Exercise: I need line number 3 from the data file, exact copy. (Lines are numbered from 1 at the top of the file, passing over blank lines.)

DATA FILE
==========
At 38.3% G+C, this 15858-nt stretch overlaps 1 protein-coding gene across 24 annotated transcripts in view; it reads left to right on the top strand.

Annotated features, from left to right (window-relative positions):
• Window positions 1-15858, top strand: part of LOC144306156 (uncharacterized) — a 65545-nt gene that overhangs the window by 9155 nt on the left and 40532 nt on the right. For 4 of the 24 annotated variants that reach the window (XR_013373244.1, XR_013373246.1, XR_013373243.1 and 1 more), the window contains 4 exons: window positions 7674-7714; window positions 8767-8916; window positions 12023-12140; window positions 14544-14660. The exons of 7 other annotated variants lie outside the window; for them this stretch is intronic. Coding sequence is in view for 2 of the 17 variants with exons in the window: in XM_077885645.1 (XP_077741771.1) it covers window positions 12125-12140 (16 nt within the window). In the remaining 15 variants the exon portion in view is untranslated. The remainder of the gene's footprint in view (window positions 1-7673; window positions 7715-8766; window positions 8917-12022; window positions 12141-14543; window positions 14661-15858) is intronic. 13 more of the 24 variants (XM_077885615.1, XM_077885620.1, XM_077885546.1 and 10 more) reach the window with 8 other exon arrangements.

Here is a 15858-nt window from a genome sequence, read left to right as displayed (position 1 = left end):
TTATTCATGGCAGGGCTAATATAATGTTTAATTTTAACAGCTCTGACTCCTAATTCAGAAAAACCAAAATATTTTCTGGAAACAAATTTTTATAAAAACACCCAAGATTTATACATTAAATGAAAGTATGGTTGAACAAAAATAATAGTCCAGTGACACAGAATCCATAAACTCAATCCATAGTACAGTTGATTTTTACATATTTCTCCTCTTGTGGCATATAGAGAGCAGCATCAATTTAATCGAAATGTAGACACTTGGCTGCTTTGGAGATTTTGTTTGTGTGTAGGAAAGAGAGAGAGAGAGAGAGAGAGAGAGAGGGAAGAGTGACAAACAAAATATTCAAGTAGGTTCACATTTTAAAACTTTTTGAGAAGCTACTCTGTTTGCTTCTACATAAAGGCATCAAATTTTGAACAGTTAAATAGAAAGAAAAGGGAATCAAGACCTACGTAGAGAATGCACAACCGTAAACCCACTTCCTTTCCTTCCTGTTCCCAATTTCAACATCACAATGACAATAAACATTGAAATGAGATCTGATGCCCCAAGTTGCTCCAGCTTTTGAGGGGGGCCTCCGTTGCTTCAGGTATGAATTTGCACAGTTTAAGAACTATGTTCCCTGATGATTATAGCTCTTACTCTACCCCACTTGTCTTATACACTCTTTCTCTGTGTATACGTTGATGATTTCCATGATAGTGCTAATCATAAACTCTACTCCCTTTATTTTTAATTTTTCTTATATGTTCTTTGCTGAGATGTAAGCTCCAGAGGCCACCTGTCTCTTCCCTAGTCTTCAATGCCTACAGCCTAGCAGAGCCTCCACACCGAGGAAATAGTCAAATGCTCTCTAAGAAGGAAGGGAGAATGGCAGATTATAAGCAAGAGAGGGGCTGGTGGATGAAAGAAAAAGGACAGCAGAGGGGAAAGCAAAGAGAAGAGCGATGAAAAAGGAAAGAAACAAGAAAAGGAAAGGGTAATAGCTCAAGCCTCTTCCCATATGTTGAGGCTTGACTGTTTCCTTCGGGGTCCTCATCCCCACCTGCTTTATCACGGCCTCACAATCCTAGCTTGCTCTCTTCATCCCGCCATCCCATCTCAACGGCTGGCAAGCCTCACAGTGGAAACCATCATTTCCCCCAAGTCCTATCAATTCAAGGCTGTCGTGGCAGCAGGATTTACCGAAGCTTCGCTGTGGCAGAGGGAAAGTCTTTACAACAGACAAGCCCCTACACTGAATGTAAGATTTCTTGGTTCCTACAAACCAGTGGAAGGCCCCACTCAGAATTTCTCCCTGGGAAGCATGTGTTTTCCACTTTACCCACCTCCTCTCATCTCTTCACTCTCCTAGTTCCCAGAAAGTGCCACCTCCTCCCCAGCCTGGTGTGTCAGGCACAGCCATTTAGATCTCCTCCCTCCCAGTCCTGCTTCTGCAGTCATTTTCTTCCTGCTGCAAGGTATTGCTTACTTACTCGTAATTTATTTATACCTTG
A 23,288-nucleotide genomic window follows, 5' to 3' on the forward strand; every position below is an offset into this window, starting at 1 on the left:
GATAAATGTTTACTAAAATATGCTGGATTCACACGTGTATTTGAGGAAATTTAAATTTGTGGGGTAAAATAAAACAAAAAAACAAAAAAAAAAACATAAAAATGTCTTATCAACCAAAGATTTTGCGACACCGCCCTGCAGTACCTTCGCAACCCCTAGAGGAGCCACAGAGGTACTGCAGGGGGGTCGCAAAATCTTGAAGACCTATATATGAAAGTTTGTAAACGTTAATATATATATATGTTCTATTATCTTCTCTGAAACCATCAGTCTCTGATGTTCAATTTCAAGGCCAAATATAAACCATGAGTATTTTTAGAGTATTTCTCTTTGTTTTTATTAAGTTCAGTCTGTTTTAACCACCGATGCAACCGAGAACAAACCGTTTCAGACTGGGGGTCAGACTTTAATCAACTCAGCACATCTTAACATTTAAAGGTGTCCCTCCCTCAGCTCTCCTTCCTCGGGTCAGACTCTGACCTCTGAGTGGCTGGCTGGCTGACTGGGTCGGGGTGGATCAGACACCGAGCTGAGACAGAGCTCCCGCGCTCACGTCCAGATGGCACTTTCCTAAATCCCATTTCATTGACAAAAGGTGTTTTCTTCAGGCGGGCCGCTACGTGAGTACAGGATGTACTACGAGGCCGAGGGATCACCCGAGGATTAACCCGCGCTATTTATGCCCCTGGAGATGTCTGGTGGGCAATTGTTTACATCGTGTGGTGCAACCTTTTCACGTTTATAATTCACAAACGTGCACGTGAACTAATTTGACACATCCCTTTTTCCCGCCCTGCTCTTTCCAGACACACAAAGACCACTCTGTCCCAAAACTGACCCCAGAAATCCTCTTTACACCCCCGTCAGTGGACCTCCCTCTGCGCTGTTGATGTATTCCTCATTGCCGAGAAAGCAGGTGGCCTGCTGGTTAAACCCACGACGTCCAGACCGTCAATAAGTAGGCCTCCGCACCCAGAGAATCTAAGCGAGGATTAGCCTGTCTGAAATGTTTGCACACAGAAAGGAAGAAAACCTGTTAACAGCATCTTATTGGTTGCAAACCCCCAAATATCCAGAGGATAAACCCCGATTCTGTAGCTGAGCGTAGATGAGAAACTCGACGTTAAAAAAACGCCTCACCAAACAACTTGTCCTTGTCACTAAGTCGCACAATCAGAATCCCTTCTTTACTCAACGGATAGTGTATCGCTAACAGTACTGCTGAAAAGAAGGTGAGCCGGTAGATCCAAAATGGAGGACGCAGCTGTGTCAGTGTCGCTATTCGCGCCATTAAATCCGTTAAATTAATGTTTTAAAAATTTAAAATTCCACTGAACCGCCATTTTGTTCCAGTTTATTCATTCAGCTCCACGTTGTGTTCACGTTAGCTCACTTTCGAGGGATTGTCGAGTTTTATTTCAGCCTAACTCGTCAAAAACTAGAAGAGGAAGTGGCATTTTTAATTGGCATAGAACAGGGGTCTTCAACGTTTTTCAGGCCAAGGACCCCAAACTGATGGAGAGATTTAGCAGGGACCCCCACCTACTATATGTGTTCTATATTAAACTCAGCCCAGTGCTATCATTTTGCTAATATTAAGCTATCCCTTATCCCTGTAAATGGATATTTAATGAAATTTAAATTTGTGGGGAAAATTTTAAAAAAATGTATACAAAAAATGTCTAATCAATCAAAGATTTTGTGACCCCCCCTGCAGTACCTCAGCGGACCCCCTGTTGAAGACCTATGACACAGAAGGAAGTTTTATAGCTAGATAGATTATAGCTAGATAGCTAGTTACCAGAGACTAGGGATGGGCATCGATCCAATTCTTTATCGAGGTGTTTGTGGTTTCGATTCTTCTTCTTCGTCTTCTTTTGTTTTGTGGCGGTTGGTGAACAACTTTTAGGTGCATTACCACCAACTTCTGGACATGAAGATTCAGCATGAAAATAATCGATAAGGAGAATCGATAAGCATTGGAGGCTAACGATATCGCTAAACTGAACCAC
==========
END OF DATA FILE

• Window positions 1-15858, top strand: part of LOC144306156 (uncharacterized) — a 65545-nt gene that overhangs the window by 9155 nt on the left and 40532 nt on the right. For 4 of the 24 annotated variants that reach the window (XR_013373244.1, XR_013373246.1, XR_013373243.1 and 1 more), the window contains 4 exons: window positions 7674-7714; window positions 8767-8916; window positions 12023-12140; window positions 14544-14660. The exons of 7 other annotated variants lie outside the window; for them this stretch is intronic. Coding sequence is in view for 2 of the 17 variants with exons in the window: in XM_077885645.1 (XP_077741771.1) it covers window positions 12125-12140 (16 nt within the window). In the remaining 15 variants the exon portion in view is untranslated. The remainder of the gene's footprint in view (window positions 1-7673; window positions 7715-8766; window positions 8917-12022; window positions 12141-14543; window positions 14661-15858) is intronic. 13 more of the 24 variants (XM_077885615.1, XM_077885620.1, XM_077885546.1 and 10 more) reach the window with 8 other exon arrangements.